Pro's Fall Gardening Tips

Bergen experts offer advice—including what to do now to help assure beautiful foliage next spring.
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Time to forget your garden till spring? No way, experts say. Early autumn, when temperatures are cooler but still moderate, can be a delightful—and productive—season for working on an outdoor garden. Fortunately, the soil is still warm enough to let what you plant now put down roots before winter freezes the ground. And of course it’s important to get your plants ready for the coming cold. BERGEN tapped the knowledge of local gardening gurus for tips on making the most of the season:

Keep watering. “Just because the nights are becoming cooler doesn’t mean you should stop watering your flowers and plants,” says Donna Dorsey, co-owner of Goffle Brook Farm & Garden Center in Ridgewood.

Cull your garden. Fall is a great time to remove any plants that are not worth keeping. Signs that a plant is suffering include curly, spotted or discolored leaves. If you decide to keep a plant, be sure to pick up any of its fallen leaves, which can grow fungus and attract insects.

Go for floral variety. Yes, mums are fall classics, but when it comes to fall planting mum’s not necessarily the word. Other flowers that can thrive at this time of year, says Dorsey, include coneflowers, salvia and pansies.

Plant perennials. “Sedum blooms a beautiful pink in the fall, adding a great mid-range plant for your gardens with an attractive succulent foliage,” says Sergio Gil, horticulturist and arborist at Gil Santos Landscaping in Park Ridge. (You’ll have planted this perennial in the spring, but its seedlings can be transplanted into your garden in autumn.) Gil also recommends asters, as they come in a variety of colors. For backyards, evergreens will thrive year-round. “Early fall is a great time to plant boxwood and spruce evergreens,” says John Butler, owner of Arapahoe Landscape Contractors in Mahwah. “You want to have these plants sprayed with Wilt-Pruf [a commercial product billed as a natural pine emulsion that is biodegradable] because they may not have time to acclimate to our climate.” Evergreens, either in a row or standing alone, can leave your landscape looking organized and clean.

Protect your plants from frost… Plants, of course, are vulnerable to many forces of nature. With the mercury heading down, frost is an obvious one. When the water inside a plant gets too cold, it will crystalize beyond saving. As fall progresses, be sure to check the weather daily to decide if your garden needs special overnight protection from the cold. “If you are expecting a cold night, cover your plants with sheets or a Harvest-Guard [brand] material,” says Dorsey. These coverings help keep your plants warm and moist during the cold snap. They act as a blanket to protect your foliage from frost—and smaller insects too. To use one, cut it to the size of the plant you want to protect and simply drape it over it. You may want to weigh it down if the wind or rain pick up. When covering seeds, you can lay the guard down flat, but be sure not to stretch it too thin.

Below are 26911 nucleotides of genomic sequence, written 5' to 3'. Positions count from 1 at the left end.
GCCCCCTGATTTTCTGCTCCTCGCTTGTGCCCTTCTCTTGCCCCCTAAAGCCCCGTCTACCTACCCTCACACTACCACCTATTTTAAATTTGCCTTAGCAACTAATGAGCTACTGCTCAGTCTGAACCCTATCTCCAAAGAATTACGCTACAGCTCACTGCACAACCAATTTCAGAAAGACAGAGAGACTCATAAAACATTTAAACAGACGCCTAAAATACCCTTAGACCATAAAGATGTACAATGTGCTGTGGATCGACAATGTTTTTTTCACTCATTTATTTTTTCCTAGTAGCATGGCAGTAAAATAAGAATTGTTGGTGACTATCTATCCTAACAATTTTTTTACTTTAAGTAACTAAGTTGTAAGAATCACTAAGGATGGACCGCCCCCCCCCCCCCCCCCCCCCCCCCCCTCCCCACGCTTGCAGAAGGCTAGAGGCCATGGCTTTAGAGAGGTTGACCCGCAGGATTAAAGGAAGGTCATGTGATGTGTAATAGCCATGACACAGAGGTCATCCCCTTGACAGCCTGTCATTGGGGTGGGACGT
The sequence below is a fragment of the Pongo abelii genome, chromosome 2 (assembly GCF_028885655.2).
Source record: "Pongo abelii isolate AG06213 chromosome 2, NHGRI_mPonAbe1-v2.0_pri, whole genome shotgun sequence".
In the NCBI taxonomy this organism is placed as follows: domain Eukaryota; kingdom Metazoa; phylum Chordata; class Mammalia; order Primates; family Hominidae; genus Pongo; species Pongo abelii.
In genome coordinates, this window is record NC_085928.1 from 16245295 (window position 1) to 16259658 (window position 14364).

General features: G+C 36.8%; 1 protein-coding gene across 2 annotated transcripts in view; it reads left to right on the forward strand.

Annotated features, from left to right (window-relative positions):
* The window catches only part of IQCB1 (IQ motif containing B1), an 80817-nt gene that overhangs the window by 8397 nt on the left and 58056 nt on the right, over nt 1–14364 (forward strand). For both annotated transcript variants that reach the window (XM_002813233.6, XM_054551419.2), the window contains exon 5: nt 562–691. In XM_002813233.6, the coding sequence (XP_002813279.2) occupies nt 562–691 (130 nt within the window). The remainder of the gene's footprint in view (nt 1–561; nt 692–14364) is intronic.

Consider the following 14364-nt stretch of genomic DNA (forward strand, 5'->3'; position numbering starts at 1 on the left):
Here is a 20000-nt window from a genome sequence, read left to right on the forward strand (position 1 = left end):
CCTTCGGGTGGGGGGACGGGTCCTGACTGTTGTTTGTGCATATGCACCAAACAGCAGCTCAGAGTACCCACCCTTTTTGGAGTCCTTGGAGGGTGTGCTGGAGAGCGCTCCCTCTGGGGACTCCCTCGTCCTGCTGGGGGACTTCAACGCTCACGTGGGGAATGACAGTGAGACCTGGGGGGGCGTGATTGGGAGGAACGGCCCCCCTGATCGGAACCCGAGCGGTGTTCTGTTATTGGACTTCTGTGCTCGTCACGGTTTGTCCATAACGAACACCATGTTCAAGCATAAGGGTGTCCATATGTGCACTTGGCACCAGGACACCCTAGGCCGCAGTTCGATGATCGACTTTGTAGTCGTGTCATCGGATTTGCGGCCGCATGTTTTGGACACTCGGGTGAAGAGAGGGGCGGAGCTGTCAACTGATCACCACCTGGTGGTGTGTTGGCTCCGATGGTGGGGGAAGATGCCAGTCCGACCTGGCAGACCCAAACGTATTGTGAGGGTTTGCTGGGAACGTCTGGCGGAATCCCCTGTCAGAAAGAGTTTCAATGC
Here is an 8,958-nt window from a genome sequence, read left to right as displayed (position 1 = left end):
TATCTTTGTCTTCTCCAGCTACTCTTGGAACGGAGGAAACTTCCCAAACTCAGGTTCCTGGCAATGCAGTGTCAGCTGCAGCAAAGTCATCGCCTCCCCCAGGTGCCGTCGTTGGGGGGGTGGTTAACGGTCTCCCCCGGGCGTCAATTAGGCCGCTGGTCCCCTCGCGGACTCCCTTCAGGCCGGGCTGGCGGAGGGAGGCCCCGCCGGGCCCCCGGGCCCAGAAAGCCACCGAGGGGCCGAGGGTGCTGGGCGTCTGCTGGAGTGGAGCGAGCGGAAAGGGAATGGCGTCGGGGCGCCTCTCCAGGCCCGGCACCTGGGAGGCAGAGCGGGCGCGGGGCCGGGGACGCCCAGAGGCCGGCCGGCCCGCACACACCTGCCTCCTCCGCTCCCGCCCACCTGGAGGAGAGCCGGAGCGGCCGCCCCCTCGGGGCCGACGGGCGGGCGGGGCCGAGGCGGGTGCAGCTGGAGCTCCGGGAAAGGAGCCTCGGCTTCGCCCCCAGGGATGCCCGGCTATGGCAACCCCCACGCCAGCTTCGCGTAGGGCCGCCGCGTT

…and from deer. There are an estimated 125,000 deer in New Jersey, far more than there were just a few decades ago. “Deer will eat all kinds of foliage,” says Alan Sandberg, store manager at Victoria’s Nursery in Paramus. “There are lots of different liquid repellent products such as Deer Scram. You can also plant sage and lavender in your garden because they give off a scent that keeps deer away.” To apply Deer Scram, cover the ground around the plants liberally while the weather is warm. Sandberg recommends fencing off your garden to keep deer and other unwanted mammals out entirely.

Prepare your soil. Before the weather becomes too cold, it is important to add a good layer of mulch to amend your soil—that is, to enrich it, making it easier for plants to get the nutrients they need. Dorsey recommends cow manure and a brand of grower’s mix called Bumper Crop to “improve your soil’s physical and chemical properties.” Sandberg also suggests planting ryegrass seeds over the mulch so the soil will not destabilize over time.

Enjoy indoor plants year-round. Your outdoor garden needn’t be your only green-thumb effort—growing plants inside can add color and life to your home. Dorsey recommends house plants that have the added benefit of keeping the air clean. Plants such as peace lilies, dracaena, snake plants, spider plants, croton, pathos, and aglaonema can help remove unwanted toxins in your house, she says. “Not only do a lot of them help clean the air, but they also reduce your stress levels and boost your mood and concentration,” she adds. And Butler says a switch to an indoor environment can be a boon for tropical plants such as the hibiscus flower. “It is possible to extend their life even through the winter,” he explains, “when you put them inside.” 

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